The farm would be my new beginning.
My parents and family helped me move into my new home on a cold February day. My dad and I walked the property and started our plans to get my new operation up and running.
My purchase was long before the days of home-inspections. On the second morning I woke and discovered the waterlines in the house were frozen. I called the previous owners and asked for advice. They arranged for another neighbour to stop by with a portable welder. My water source was a cistern under the barn. My neighbour attached a clamp to the waterline in the barn and another clamp to the waterline in the house and they “zapped” the line to unfreeze it. The previous owner had omitted telling me I should keep a tap dripping to avoid freeze-ups. Sometime later, I discovered that the “zapping” process was illegal and could have started a fire. Digging a proper well moved to the top of my list. My new learning curve had begun.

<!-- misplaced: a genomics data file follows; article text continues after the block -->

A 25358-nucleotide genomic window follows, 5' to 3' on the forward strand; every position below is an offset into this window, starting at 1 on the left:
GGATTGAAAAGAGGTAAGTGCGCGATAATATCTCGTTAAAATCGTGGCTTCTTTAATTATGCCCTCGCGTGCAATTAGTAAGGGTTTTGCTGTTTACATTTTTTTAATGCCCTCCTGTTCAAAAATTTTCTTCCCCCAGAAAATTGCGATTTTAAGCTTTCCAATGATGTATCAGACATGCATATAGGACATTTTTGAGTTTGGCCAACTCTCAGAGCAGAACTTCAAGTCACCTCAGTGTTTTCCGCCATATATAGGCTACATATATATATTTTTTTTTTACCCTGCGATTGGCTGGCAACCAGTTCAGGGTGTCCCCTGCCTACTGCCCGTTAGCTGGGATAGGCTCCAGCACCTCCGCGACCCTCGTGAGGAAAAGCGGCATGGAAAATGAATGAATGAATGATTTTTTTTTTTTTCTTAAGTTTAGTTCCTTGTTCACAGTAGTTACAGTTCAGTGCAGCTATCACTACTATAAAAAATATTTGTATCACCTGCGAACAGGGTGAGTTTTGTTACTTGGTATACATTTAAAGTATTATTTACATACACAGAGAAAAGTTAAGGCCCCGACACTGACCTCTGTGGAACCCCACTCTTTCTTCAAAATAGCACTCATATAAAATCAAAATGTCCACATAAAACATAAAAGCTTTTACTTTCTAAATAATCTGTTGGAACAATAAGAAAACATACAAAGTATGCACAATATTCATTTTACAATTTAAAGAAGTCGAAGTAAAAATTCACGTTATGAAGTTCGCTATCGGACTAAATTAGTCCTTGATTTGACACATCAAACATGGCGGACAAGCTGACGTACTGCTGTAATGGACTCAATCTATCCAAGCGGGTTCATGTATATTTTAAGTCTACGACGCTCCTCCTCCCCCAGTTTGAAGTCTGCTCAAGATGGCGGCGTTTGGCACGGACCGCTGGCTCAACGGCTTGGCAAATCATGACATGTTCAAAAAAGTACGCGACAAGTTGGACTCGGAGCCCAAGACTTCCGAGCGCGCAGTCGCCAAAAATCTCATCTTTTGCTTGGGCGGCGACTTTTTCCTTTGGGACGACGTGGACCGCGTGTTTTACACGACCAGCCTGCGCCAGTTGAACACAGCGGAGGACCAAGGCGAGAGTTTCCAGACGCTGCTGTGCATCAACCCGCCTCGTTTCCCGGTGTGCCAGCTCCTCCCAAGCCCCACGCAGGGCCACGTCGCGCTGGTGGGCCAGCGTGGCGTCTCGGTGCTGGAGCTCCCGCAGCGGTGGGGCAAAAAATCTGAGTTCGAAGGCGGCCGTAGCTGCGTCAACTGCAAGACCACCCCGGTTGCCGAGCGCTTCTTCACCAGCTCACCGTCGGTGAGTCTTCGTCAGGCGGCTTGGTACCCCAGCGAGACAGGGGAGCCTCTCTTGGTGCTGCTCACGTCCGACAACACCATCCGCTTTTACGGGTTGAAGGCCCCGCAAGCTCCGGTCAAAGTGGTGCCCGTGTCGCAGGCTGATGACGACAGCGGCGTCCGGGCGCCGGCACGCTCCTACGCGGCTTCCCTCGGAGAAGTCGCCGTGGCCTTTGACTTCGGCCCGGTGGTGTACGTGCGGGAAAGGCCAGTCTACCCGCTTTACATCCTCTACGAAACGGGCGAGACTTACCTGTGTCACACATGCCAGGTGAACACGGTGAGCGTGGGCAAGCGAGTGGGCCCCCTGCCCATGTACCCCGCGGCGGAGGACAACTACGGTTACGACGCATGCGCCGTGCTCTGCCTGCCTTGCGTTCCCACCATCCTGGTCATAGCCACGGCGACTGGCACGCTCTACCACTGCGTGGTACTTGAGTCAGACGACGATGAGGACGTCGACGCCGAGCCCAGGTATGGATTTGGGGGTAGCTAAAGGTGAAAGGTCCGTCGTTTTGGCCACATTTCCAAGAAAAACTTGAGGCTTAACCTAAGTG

Less than one month after I took possession, my father died. My planning partner was gone. It was a devastating blow, but I corralled my inner strength, determined to move forward and honour the plans my dad and I had discussed.
One issue that needed to be addressed promptly was the ancient electrical setup. If I plugged in the kettle and toaster at the same time, the main breaker would flip. This required a walk to the hydro pole partway down the laneway where the switch was located. The arrangement was not convenient.